Just The Once

In a series of experiments on her own body, Emily Jenkins, a New York student and aerobics teacher, shaved her head, deprived herself of sleep, tattooed her arms, hallucinated in an isolation tank - and, as she recounts here, took heroin
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The Independent Culture
I KNOW three people who snort heroin regularly. Or who have done so until recently. I probably know more, but it isn't cocktail- party chat. Even when everyone is full of alcohol and anti- depressants, and most of them are getting a little snort of something in the privacy of the lavatories, heroin use is kept under wraps. All three of my friends who use it live in big cities and hold arty jobs that get them invited to parties given by struggling magazines and famous raconteurs. None of them fits my idea of a user, which is probably why they don't talk about it much. There's a taboo attached to heroin that doesn't apply to other drugs.

When I first found out these friends of mine used heroin, I was a little shocked. Still, I imagined that they did what I did when I tried drugs in college - I'd see what it was like, feel rebellious and cool, sleep it off. Been there, done that. Why do it again? But soon it became clear that a woman I've known since I first moved to New York has capped every day with heroin for nearly half a year. And my friend Jeff is telling me he's been off for three months now, but he had been doing a bag every single night.

Jeff and his girlfriend, Rachel, would take heroin regularly for about a month, take a month off, start again. The first few days back would feel great, but then Jeff would almost stop noticing it, would sit around and watch TV, drink beers with friends, even work at his computer. He wouldn't let himself increase his dosage - many addicts do 10 bags a day - so after a few weeks the effects became barely perceptible. Still, he says he definitely has a dependence, and suffered withdrawal each time he stopped. Pain in his fingers. Now that he's clean, he sleeps better, his skin isn't so dry, his weight is up. He's even started jogging.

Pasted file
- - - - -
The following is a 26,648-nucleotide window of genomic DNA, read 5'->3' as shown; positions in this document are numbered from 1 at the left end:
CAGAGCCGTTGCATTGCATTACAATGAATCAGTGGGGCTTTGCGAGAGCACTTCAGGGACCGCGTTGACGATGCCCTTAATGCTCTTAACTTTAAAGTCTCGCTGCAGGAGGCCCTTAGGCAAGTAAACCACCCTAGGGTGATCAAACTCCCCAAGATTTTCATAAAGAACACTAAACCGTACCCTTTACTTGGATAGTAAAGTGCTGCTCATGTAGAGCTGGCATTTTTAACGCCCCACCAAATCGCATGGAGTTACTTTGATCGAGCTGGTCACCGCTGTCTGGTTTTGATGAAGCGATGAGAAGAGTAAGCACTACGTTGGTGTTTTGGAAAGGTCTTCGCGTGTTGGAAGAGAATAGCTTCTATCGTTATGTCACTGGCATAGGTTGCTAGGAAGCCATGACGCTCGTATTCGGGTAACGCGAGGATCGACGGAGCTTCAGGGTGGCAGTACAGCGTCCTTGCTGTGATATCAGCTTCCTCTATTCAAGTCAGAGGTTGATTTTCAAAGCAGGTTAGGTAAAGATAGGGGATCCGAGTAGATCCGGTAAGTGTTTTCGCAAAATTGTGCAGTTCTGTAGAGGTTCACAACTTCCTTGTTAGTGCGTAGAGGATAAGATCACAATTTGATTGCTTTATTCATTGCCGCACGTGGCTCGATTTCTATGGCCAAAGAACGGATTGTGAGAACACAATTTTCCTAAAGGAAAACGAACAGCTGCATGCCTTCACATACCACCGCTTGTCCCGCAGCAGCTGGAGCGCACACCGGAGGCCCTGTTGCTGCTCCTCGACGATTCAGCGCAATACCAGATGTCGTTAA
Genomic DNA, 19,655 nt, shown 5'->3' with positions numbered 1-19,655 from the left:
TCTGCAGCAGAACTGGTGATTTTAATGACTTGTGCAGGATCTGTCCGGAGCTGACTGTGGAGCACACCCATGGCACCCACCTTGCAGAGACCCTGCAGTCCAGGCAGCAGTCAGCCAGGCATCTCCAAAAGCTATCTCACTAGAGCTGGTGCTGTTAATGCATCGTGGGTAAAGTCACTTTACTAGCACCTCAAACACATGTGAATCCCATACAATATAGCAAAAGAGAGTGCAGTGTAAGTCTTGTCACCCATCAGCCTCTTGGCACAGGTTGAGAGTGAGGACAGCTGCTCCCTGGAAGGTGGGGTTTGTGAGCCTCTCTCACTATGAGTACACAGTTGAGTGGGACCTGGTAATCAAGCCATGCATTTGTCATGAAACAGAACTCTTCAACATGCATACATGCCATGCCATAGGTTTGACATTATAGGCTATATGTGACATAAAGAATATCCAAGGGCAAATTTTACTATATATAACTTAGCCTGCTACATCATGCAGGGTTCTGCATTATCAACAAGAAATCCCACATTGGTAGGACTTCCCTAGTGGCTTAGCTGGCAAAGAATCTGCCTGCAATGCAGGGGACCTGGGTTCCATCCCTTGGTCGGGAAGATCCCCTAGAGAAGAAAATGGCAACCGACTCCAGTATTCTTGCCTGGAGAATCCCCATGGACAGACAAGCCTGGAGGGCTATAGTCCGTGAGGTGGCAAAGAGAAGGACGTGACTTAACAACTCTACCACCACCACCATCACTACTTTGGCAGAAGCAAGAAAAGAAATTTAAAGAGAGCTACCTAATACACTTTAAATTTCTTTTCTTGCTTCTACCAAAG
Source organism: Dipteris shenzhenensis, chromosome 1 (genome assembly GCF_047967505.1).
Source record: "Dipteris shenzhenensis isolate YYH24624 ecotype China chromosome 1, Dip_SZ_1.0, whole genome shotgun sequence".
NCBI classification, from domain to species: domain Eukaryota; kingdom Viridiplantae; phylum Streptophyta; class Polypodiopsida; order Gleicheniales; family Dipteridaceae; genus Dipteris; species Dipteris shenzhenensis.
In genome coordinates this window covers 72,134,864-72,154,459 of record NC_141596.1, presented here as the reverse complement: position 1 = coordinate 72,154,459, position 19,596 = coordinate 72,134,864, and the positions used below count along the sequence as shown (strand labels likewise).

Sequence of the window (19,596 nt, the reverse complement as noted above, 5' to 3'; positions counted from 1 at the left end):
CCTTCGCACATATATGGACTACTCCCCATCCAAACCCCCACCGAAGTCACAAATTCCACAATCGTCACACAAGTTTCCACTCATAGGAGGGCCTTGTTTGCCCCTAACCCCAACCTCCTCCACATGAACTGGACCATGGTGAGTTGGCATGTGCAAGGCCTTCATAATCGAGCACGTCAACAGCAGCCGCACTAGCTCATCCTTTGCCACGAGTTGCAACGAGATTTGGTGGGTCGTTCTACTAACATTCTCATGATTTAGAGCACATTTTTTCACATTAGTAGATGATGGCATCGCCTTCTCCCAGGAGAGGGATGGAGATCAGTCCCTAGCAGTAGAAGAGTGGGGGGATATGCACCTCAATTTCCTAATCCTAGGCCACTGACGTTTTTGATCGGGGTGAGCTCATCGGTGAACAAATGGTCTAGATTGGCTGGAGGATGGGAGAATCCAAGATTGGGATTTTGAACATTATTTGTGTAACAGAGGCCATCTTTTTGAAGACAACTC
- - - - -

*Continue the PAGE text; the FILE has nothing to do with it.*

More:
Jeff's vision of heroin addiction is a seductive one. It seems to stem from a hunger for grand experience, an illicit, expanded understanding. Talking to him, I forget the history of lives cut short by overdose, rock stars and runaways lying choking and bloated on bathroom floors. I forget the junkie kid lolling on a corner in the East Village, hair spiked like Johnny Rotten, patting a sad-looking dog and holding a cup of change. Instead, I think of heroin's other history. I think of Sherlock Holmes alternating cocaine and morphine, heroin's chemical cousin. Holmes injects in pursuit of the life of the mind: "Give me the most abstruse cryptogram, or the most intricate analysis, and I am in my own proper atmosphere," he tells Watson. "I can dispense then with artificial stimulants. But I abhor the dull routine of existence. I crave for mental exaltation." I think, too, of Samuel Coleridge and "Kubla Khan", and of Thomas De Quincey, whose narcotic hallucinations fuelled Confessions of an English Opium- Eater, the most interesting autobiography of the 19th century. "I do not readily believe," he wrote, "that any man, having once tasted the divine luxuries of opium, will afterwards descend to the gross and mortal enjoyments of alcohol ..."

Jeff phones to tell me he's got me some to try. He says he'll do it with me. He can do it casually, he swears. It won't be a problem.

"What about me? What if I throw up on your floor?" I ask.

"That's OK with me," he says cheerfully. "Don't be nervous." I hang up, and am overwhelmed with fear.

What exactly am I afraid of?

Last autumn I was sitting in my apartment drinking beer and reading poetry when a woman started to scream in my hallway. Crowding into the fluorescent- lit passage with two men from across the way and an old man or two from the top floor, I saw a man lying on the hall tiles. He lived in the building; I had said hello to him and his girlfriend on the stairway. He sometimes played the guitar out on the fire escape. His face was deadly blue.

The girlfriend, a redhead, was screaming, trying to get him to sit up. "No, honey," I said to her. "The oxygen has to go to his brain. We need to lie him down." He slid to the floor, his head banging lightly, and I started mouth-to-mouth resuscitation.